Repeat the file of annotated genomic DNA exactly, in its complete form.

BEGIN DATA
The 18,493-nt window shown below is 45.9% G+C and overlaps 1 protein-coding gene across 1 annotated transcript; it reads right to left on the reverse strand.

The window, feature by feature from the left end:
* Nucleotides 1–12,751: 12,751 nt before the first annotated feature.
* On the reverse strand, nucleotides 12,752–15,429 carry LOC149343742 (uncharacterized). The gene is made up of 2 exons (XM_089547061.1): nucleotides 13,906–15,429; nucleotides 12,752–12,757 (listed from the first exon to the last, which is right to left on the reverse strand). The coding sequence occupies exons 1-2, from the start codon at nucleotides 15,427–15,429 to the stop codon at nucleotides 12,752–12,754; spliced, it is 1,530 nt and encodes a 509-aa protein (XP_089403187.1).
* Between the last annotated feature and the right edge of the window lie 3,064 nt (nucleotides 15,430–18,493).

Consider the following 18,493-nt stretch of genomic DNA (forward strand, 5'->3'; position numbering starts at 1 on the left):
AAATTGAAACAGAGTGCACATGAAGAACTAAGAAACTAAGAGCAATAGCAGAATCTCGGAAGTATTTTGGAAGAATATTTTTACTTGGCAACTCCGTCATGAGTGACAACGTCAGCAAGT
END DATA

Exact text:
The 18,493-nt window shown below is 45.9% G+C and overlaps 1 protein-coding gene across 1 annotated transcript; it reads right to left on the reverse strand.

The window, feature by feature from the left end:
* Nucleotides 1–12,751: 12,751 nt before the first annotated feature.
* On the reverse strand, nucleotides 12,752–15,429 carry LOC149343742 (uncharacterized). The gene is made up of 2 exons (XM_089547061.1): nucleotides 13,906–15,429; nucleotides 12,752–12,757 (listed from the first exon to the last, which is right to left on the reverse strand). The coding sequence occupies exons 1-2, from the start codon at nucleotides 15,427–15,429 to the stop codon at nucleotides 12,752–12,754; spliced, it is 1,530 nt and encodes a 509-aa protein (XP_089403187.1).
* Between the last annotated feature and the right edge of the window lie 3,064 nt (nucleotides 15,430–18,493).

Consider the following 18,493-nt stretch of genomic DNA (forward strand, 5'->3'; position numbering starts at 1 on the left):
AAATTGAAACAGAGTGCACATGAAGAACTAAGAAACTAAGAGCAATAGCAGAATCTCGGAAGTATTTTGGAAGAATATTTTTACTTGGCAACTCCGTCATGAGTGACAACGTCAGCAAGT